Former Marine Lance Corporal Scott Olsen doesn’t buy the premise that opposing our wars is betraying our troops.
Olsen was wounded in action a while ago. That action was participating in an Occupy Wall Street demonstration in Oakland, Ca. He suffered a fractured skull after being struck by a beanbag evidently fired by an Oakland police officer.
So Olsen wore a bike helmet to protect himself from another head wound last week as he joined 39 other veterans in throwing away their medals in protest during the NATO summit in Chicago.
One medal thrower said his enemies were not the Iraqi and Afghan people but the American CEOs and billionaires who oppress him and other Americans.
None of the medal throwers said they believed what the government told them, that they were defending the freedom of the American, Iraqi and Afghan people.
I suppose some readers might call the 40 vets criminals for littering a Chicago street with their medals. Maybe one or two readers will call the 40 vets traitors the way Americans turned against the Vietnam Veterans against the War some 40 years ago.
But such readers will be a minority. The vast majority of Americans no longer believe Iraq’s leaders had weapons of mass destruction in March, 2003; had obtained yellowcake uranium from Niger; and were close allies with Osama bin Laden. And, last I looked, some 60% to 70% of Americans polled want the end the occupation in Afghanistan.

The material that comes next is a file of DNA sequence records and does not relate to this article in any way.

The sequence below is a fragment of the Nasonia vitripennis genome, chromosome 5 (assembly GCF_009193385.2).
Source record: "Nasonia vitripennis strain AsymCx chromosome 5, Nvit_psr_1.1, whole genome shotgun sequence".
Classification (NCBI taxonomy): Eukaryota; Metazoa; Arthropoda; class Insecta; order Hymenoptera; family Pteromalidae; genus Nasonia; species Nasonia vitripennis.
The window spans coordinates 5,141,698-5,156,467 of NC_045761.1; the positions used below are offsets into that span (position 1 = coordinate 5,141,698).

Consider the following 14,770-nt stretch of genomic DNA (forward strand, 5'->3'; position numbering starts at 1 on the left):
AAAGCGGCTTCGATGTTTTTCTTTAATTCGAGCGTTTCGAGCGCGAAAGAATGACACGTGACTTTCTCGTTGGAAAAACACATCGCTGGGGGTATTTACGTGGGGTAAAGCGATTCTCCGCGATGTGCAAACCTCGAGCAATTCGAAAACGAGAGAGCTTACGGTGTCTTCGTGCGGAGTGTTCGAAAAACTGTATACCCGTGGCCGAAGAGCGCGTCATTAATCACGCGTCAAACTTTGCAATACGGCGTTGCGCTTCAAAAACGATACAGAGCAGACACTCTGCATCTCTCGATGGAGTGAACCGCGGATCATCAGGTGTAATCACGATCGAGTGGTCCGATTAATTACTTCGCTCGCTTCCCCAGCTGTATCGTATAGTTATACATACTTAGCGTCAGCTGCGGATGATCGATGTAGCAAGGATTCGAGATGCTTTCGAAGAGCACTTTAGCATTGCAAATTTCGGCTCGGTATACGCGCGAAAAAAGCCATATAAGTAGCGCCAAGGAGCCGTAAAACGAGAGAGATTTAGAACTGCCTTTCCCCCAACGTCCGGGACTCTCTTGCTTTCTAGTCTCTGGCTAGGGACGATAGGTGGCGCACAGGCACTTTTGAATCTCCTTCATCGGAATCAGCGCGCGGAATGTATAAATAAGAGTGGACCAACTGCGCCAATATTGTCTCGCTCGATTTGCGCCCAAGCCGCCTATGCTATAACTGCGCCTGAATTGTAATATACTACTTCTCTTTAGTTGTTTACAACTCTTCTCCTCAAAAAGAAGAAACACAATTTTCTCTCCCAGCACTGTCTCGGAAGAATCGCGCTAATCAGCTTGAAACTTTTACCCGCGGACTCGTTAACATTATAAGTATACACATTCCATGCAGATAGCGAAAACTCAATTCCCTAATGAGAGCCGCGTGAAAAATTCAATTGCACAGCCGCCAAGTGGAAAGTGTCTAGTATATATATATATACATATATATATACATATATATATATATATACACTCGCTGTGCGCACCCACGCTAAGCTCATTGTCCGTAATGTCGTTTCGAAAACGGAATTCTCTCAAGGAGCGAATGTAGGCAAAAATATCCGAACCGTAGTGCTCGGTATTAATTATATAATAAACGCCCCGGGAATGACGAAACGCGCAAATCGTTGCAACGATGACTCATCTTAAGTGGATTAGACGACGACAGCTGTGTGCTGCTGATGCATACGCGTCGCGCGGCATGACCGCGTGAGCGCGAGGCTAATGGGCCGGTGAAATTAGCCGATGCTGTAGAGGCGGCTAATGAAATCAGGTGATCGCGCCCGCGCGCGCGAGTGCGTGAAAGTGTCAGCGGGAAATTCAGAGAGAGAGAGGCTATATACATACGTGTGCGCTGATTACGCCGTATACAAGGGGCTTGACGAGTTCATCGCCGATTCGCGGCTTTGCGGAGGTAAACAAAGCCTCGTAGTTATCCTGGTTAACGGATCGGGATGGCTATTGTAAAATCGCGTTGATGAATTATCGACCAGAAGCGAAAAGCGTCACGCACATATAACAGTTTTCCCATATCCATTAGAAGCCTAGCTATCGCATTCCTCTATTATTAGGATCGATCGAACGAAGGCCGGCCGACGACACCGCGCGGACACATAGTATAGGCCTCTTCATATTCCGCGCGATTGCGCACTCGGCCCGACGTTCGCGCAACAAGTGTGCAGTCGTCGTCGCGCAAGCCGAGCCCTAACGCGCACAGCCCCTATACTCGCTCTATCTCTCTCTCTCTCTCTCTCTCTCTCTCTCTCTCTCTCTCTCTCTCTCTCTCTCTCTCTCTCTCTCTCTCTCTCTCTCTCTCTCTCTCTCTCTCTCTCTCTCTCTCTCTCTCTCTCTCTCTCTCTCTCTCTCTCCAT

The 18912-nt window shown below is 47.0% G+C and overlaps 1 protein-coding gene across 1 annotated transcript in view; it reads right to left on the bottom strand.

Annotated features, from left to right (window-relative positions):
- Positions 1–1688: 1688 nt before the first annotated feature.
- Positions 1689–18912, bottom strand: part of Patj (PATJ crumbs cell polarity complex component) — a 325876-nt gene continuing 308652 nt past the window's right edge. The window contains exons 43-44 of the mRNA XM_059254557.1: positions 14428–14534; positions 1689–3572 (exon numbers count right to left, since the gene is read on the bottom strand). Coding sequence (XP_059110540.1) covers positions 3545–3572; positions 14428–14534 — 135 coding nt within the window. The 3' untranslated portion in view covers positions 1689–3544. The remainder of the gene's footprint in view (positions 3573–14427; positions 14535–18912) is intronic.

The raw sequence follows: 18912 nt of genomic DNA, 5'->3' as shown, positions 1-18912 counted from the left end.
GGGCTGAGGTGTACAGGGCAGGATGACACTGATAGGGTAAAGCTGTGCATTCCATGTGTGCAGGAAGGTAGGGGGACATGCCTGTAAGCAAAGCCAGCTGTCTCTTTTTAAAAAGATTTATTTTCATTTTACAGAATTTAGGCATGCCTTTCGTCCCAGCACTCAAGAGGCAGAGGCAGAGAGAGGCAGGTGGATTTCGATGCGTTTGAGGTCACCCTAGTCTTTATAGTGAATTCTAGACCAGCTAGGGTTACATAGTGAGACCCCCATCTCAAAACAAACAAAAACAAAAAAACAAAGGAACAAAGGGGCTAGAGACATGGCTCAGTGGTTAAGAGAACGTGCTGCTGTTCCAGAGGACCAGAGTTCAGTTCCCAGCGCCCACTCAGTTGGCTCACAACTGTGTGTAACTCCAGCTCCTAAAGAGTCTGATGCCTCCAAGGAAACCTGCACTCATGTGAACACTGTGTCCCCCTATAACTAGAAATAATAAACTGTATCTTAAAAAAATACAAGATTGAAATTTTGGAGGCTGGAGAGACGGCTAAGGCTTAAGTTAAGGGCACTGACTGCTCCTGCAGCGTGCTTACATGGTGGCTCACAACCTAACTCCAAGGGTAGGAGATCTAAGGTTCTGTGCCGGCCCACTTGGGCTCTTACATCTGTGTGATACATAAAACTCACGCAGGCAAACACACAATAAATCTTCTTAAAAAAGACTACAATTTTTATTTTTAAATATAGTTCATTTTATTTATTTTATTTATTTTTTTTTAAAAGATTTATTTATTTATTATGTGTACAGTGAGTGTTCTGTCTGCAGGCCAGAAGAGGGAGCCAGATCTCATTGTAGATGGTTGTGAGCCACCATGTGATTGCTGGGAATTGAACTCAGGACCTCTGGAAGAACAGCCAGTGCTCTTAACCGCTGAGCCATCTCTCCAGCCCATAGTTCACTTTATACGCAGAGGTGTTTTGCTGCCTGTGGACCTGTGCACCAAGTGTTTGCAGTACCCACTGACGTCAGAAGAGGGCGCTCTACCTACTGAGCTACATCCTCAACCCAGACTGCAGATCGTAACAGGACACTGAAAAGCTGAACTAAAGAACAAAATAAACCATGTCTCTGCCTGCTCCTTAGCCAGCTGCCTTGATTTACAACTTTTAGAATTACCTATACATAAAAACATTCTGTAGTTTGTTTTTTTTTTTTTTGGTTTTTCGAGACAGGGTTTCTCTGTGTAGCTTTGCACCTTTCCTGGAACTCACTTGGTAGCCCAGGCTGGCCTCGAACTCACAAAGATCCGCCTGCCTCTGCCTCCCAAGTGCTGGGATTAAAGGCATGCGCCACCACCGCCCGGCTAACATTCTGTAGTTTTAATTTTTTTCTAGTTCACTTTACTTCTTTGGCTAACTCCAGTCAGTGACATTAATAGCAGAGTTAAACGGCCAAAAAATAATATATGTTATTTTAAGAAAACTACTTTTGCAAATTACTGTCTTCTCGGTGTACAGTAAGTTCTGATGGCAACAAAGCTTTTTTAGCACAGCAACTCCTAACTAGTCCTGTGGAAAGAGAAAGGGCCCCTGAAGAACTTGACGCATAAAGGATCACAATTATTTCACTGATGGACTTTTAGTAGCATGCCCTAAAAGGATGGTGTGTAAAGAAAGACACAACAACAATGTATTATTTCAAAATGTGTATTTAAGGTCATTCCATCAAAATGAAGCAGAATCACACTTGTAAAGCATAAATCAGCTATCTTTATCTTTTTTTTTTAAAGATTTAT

I support Olsen’s and his colleagues’ right to oppose our wars. They earned that right along with the moms, dads, wives, husbands, brothers and sisters of those who died from combat, from PTSD, from guilt, and from suicide as a result of the hell our government put them through.
I feel confident that whatever insults, accusations and demonization some readers will throw at me for opposing the wars that killed and maimed so many innocent Americans, I know at least 40 vets who will not agree.
They remind us that America is not just our politicians, not just our corporate CEOs, not just our billionaires, not just our government bureaucrats, but America is the hundreds of millions of people who believe in treating folks fairly—even if they’re not white, even if they’re not male and even if they’re not US citizens. Standing for and with those hundreds of millions of decent Americans is my idea of patriotism.
A reporter asked an American mom mourning her veteran son who called himself a murderer and killed himself what message she has for the NATO summit she stood outside of. Her answer is the title of this essay.